Rationale: In the weeks and months following a disaster, acute illness and injuries requiring hospital admission increase. It is not known whether disaster exposure is associated with increased risk for hospitalization in the years after a disaster. Objective: We examined the extent to which disaster exposure is associated with hospitalization two years after Hurricane Sandy. The analyses fill a clinical gap in our understanding of long-term physical health consequences of disaster exposure by identifying older adults at greatest risk for hospitalization two years after disaster exposure. Method: Survey data from a longitudinal panel study collectedbefore and after Hurricane Sandy were linked with Medicare inpatient files in order to assess the impact of Hurricane Sandy on hospital admissions two years following the hurricane. Results: We found that people who reported experiencing a lot of fear and distress in the midst of Hurricane Sandy were at an increased risk of being hospitalized two years after the hurricane [Hazard Ratio = 1.75; 95% CI (1.12–2.73)]. Findings held after controlling for pre-disaster demographics, social risks, chronic conditions, hospitalizations during the year before the hurricane, and decline in physical functioning. Conclusions: These findings are the first to show that disaster exposure increases the risk for hospital admissions two years after a disaster. Controlling for known risk factors for hospitalization, older adults who experience high levels of fear and distress during a disaster are more likely to be hospitalized two years following the disaster than older adults who do not have this experience.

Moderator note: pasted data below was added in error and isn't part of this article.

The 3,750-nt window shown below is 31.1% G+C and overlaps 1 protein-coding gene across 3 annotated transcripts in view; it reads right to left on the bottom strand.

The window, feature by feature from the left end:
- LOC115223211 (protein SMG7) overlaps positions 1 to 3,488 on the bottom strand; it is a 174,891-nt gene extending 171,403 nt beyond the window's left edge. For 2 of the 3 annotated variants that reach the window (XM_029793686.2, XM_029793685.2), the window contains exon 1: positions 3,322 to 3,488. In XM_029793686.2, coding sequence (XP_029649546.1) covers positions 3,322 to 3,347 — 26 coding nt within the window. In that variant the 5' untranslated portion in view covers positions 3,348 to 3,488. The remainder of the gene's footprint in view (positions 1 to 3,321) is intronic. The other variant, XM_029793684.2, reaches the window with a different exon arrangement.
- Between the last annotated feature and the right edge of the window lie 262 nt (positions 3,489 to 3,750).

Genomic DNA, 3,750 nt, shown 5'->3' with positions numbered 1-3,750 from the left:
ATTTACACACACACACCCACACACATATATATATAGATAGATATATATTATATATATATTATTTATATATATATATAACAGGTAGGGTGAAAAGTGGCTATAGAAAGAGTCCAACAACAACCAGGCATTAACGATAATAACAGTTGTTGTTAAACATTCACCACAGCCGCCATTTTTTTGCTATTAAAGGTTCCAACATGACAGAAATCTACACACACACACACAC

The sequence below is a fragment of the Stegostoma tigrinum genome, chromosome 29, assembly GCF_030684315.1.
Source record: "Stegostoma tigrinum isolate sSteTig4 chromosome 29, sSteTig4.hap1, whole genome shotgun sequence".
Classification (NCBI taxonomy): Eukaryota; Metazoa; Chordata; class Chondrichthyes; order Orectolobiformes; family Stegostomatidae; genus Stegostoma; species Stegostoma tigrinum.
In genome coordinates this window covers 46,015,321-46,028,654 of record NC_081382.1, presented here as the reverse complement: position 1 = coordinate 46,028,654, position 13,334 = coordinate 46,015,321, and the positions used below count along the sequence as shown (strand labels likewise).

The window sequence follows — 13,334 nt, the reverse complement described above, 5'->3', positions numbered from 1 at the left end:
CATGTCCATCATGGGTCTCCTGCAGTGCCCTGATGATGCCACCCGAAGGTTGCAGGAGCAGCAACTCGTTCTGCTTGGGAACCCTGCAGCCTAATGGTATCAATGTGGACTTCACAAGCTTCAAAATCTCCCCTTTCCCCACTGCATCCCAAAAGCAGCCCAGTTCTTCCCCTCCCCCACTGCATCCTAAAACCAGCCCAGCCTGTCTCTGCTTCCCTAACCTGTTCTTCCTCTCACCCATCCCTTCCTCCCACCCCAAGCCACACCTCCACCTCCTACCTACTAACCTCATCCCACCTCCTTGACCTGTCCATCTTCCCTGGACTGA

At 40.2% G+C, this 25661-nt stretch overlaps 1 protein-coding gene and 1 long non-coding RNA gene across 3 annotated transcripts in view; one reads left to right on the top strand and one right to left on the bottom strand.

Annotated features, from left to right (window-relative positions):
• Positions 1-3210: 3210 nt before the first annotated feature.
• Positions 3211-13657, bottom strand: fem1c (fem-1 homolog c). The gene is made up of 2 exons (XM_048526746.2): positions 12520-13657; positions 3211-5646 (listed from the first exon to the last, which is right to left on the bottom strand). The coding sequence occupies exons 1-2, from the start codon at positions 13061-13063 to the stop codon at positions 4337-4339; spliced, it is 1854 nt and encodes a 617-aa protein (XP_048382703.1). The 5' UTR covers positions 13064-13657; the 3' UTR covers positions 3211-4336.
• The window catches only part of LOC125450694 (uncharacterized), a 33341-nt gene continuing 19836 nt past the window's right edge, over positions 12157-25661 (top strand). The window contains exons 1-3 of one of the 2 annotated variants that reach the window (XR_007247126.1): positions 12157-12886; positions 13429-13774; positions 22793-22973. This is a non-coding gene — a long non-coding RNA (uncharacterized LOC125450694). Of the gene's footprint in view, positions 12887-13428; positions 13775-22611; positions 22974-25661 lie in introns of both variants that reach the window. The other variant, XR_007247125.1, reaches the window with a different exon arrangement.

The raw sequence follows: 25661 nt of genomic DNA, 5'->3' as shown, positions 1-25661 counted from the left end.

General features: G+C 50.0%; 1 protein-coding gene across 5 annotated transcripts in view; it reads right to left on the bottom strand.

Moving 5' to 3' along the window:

All Science Journal Classification (ASJC) codes
- Health(social science)
- History and Philosophy of Science